Has New York Times columnist Paul Krugman become an advocate of laissez-faire? Probably not. But if he carried his observations “On the Economics of Not Dying” (May 28) to their logical conclusion, he just might.
Krugman notes that economic growth is “just a means to an end, namely, improving the quality of life” – and that not being dead, rather than just not being poor, “also makes a major contribution to the quality of life.” Yet this seemingly commonsense observation cuts against much of his own economic theorizing.
In 2001, Krugman wrote that “the [9/11] terror attack – like the original day of infamy, which brought an end to the Great Depression – could even do some economic good … the economic slowdown has been a plunge in business investment. Now, all of a sudden, we need some new office buildings. As I’ve already indicated, the destruction isn’t big compared with the economy, but rebuilding will generate at least some increase in business spending.”
A decade later, Krugman looked to the skies to deliver the economic growth that 9/11 had failed to yield: “If we discovered that space aliens were planning to attack, and we needed a massive buildup to counter the space alien threat, and inflation and budget deficits took secondary place to that, this slump would be over in 18 months.”
This economic boost would hold even “if we discovered, oops, we made a mistake, there weren’t any aliens,” echoing classic science fiction stories in which similar ruses provided fabricated grounds for space programs and earthly cooperation before their long-term benefits materialized. William Tenn, whose mid-1940s “Alexander the Bait” had one of the earliest such plots, noted in retrospect that while he had been correct to predict that the large-scale effort required to achieve spaceflight would require a concerted effort fueled less by lofty scientific idealism than remorseless self-interest, the motivation would not be “hoping to make a lot of money” but “hoping to make an awful lot of war.”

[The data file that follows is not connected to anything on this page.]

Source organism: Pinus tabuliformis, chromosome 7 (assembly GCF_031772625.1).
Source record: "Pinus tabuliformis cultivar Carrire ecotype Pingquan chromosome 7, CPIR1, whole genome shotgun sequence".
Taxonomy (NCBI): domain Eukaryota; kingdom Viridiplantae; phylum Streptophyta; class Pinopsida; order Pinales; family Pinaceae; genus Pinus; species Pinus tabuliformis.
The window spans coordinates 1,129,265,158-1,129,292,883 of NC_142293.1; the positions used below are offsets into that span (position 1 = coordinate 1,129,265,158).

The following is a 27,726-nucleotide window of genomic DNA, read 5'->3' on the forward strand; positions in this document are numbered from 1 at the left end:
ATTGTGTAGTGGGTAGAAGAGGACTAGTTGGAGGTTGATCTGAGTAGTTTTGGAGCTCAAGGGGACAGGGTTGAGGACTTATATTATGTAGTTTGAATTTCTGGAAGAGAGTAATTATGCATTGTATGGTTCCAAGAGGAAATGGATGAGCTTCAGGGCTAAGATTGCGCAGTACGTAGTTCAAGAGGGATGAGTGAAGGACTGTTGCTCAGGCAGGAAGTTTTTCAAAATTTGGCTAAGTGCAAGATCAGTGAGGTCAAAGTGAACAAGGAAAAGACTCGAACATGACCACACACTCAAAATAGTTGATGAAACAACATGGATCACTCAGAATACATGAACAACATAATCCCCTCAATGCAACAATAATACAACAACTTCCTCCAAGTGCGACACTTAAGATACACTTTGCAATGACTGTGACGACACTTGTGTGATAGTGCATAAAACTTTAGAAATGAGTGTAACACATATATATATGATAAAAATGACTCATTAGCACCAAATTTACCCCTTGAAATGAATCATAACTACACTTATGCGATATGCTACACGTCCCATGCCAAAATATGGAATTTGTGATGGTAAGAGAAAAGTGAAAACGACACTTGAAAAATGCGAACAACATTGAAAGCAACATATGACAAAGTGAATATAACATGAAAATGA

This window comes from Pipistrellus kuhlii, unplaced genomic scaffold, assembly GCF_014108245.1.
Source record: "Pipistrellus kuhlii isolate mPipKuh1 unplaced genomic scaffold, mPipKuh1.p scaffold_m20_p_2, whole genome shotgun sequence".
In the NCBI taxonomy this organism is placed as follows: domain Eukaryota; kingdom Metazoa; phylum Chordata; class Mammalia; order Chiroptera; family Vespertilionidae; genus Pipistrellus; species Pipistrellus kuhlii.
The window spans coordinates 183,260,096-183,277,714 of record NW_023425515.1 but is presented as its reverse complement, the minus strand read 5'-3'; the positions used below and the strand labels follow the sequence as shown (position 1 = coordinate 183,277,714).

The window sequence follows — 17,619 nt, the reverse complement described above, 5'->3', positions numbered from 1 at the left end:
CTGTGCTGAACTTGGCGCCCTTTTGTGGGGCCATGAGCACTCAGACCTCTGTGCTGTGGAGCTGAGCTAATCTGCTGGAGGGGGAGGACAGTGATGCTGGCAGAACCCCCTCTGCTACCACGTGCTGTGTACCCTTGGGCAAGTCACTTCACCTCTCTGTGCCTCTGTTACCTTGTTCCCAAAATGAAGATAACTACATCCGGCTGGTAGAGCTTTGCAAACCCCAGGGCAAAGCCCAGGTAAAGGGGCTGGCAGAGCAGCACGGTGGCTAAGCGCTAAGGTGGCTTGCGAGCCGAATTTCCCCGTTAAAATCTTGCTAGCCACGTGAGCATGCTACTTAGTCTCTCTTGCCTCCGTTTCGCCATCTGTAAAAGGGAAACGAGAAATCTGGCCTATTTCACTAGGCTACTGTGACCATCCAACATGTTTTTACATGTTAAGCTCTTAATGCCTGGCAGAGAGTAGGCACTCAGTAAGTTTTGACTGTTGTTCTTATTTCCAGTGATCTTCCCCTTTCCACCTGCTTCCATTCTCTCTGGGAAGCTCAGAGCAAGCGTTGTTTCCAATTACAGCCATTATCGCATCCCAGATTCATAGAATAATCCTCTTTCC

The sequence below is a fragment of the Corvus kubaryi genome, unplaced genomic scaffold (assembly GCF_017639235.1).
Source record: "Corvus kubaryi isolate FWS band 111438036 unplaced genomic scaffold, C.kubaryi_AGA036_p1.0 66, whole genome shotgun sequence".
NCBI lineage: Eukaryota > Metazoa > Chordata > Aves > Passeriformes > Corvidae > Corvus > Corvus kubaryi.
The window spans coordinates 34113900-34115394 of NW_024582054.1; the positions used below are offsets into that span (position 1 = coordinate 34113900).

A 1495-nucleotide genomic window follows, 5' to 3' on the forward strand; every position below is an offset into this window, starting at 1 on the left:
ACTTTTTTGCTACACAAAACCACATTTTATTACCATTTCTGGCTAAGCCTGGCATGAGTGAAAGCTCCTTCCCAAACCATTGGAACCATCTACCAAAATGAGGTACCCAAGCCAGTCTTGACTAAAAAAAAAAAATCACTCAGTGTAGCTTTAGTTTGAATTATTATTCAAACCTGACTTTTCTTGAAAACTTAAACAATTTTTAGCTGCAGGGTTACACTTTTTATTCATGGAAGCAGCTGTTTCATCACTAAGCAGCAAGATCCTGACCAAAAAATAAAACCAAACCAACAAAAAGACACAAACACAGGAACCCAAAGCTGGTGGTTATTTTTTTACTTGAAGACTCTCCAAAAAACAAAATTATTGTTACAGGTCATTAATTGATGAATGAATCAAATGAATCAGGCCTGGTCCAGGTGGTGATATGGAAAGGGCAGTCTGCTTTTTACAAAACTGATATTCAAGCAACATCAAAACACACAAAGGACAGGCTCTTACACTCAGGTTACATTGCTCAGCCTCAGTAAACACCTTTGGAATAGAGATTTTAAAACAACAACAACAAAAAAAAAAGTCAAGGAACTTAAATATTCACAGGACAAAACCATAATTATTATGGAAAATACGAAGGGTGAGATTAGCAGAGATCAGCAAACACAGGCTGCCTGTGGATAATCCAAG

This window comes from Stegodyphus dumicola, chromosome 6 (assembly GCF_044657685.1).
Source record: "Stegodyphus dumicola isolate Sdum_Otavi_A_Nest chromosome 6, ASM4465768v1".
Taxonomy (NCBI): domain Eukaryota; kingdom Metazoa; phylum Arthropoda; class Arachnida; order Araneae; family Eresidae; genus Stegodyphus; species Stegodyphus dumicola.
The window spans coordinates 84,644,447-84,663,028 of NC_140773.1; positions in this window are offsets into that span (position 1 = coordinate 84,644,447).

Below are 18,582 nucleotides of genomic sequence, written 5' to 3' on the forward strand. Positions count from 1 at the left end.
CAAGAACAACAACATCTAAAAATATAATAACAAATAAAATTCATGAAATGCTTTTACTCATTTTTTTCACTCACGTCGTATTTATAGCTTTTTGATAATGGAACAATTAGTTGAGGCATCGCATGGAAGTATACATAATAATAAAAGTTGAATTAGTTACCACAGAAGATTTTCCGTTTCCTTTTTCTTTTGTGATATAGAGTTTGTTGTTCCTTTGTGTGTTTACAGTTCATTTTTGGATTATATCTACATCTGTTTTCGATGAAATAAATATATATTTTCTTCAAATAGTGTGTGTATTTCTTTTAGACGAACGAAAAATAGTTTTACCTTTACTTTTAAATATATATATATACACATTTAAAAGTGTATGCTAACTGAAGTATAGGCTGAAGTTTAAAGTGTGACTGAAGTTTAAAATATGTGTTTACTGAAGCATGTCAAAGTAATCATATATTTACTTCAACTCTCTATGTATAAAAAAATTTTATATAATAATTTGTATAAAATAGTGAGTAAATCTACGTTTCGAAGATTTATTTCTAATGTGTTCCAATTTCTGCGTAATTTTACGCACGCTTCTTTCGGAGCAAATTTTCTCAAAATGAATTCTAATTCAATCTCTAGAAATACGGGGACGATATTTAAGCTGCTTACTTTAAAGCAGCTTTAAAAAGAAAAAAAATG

In a 1933 letter, John Maynard Keynes advised Franklin D. Roosevelt to use deficit spending in peacetime, and feel “free to engage in the interests of peace and prosperity the technique which hitherto has only been allowed to serve the purposes of war and destruction.” As Robert Higgs explains, assuming that the ensuing military spending brought prosperity relies on the conflation of economic activity with human well-being decried by Krugman.
Yoda is as fictional as Krugman’s hypothetical invaders, but his aphorism that “wars not make one great” should caution historians whose lists of top political leaders are dominated by wartime presidents – and to those who would seek war, or its equivalent, to make the economy great.
New Yorker Joel Schlosberg is a contributing editor at The William Lloyd Garrison Center for Libertarian Advocacy Journalism. This article is reprinted with permission from William Lloyd Garrison Center for Libertarian Advocacy Journalism.